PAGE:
Tag Archives: whiskey

More Booze n’ Books

Look, we all know that I love stories and drinking. This is no secret to anyone who’s ever spoken to me for more than a minute. So naturally, I’ve got another article on the topic that’s now live over at Quirk Books. Think of this as a kind of companion piece to my How To Drink Like Your Favorite Writer and A Guide To Pairing Your Comic Books and Beer posts. You liked those, right? Of course you did.

“Seven Cocktail Recipes & Drink Suggestions Inspired By Our Favorite Pieces Of Literature” at Quirk Books

Boozin’ & Writin’

Here’s a new post I did for the fine folks at Quirk Books, about two of mankind’s greatest creations: alcohol, and literature.

“How To Drink Like Your Favorite Writer: From Hemingway to Bukowski” at Quirk Books

Haiku Beer Review: The Third!

Continuing in my established tradition from the Mass Brewer’s Fest and last year’s Winter Beer Jubilee, I present for you the latest installment of Haiku Beer Review, compiled at the 2012 Winter Beer Summit. I make tasting notes into my phone as the night goes on, so that I can turn them into haikus when I get home (and eventually sober up). I know, I know, I’m a genius, it’s true. Anyway, enjoy!

(Also, thanks to Dig Boston for the free tickets and for putting up with my whining. #thomdunnwantsbeer)

“Haiku Beer Review #3: Winter Beer Summit 2012” on FiveByFiveHundred.com

Smoked Kölsch Ale

Today’s adventure in homebrewing: a smoked kölsch ale, made with genuine charred oak barrel pieces straight from the Jack Daniels distillery and soaked with whiskey for 5 years. The goal is to make it a light summer drinking beer, that’s already been (deliciously) stained by the campfire around which you should probably be drinking it anyway, because we’re coming up on prime latenight backyard campfire drinking season. I’ll also be adding some liquid smoked oak essence at the end, to balance the flavor as needed (or as not needed, although probably needed).

(For those of you unfamiliar with kölsch, it’s kind of like a pilsner in color/hoppiness, except it’s an ale, not a lager. Get it? Okay. Moving on)


    Ingredients:
  • 4oz.Carapils Malt
  • 6oz. Munich Malt
  • 2.5lbs. Light Malet Extract
  • 3lbs. Super Light Malt Extract
  • 1oz. Northern Brewer Hops (bittering, ~45 minutes)
  • 03.oz. Hallertaur Hops (flavor, ~30 minutes)
  • 03.oz. Perle Hops (flavor, ~30 minutes)
  • 0.2oz. Hallertaur Hops (finishing/aroma, ~15 minutes)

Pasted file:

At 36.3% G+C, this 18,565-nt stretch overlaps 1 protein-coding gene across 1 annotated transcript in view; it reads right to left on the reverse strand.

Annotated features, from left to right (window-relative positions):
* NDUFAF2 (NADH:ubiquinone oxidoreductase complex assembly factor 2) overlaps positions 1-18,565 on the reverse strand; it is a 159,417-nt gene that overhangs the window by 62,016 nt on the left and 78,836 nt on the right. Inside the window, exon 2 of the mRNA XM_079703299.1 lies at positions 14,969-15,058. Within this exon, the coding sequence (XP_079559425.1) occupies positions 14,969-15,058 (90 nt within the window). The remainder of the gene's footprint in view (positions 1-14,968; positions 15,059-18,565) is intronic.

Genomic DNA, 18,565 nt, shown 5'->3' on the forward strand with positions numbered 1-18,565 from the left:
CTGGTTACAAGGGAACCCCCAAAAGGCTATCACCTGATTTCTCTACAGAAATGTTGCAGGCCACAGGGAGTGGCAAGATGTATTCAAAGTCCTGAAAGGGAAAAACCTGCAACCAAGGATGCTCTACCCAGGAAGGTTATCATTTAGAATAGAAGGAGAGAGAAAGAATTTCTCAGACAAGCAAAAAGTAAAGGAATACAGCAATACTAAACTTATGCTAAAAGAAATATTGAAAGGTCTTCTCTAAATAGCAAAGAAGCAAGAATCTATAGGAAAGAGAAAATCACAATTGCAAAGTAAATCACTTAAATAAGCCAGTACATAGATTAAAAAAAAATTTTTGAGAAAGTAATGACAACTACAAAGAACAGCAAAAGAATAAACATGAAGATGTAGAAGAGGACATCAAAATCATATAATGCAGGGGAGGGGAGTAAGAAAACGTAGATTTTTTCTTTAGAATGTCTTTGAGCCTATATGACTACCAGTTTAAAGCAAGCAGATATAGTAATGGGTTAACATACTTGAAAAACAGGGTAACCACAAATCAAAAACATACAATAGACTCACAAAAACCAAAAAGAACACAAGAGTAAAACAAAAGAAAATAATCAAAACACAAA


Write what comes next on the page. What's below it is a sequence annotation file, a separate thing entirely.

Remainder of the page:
• 0.2oz. Saaz Hops (finishing/aroma, ~15 minutes)
  • 1/2 teaspoon Irish Moss
  • 1 small block of charred oak from a used Jack Daniels whiskey barrel
  • Wyeast #2565 Kölsch Ale Yeast
  • Smoked Oak Essence (as needed)

Special Instructions
I procured my pieces of Jack Daniels barrel from the lovely people at Ryan & Wood Distillery, a fantastic mom-and-pop distillery in Gloucester, MA. They buy their barrels straight from Jack Daniels (who is only allowed to use each barrel once), and then age their own rum/rye in the barrels, and sell the bits for $2 a bag. Not a bad deal, and excellent for BBQing (might I add — smoking mangoes & peppers over charcoal and Jack Daniels barrel? DELICIOUS)

I added my barrel piece in with the grains and let it steep for the first 20 minutes. I added the same piece back in for the last 5 minutes of the boil, hoping to impart some of the smoked scents into the beer as well. I plan on adding some smoked oak essence as needed later on, but so far, we’ll see how it goes!

OG: ~1.4

Le Fheile Padraig

Alright, so my commitment to posting a new cover song every 2 weeks has fallen behind. I’ve been recovering from a sinus infection, which of course has rendered me unable to sing.

But serendipity shined its smiling Irish eyes on me, and I was able to finish just in time for the Feast of Saint Patrick (one of my personal favorite holidays). This entry into the Song of the (Bi-)Week series is a cover of “Streams of Whiskey” by the Irish rock group The Pogues. This song pays homage to two of my favorite things: drinking whiskey, and Irish playwright/author Brendan Behan, who is also the namesake of my favorite local pub (where I often enjoy drinking whiskey). The original song is an sloppy, upbeat drinking song in 4/4 time; my version follows more in the tradition of Americana, complete with plenty of lap steel guitar, and converts the meter to 3/4 time.

Enjoy, and have yourselves a wonderful St. Patrick’s Day!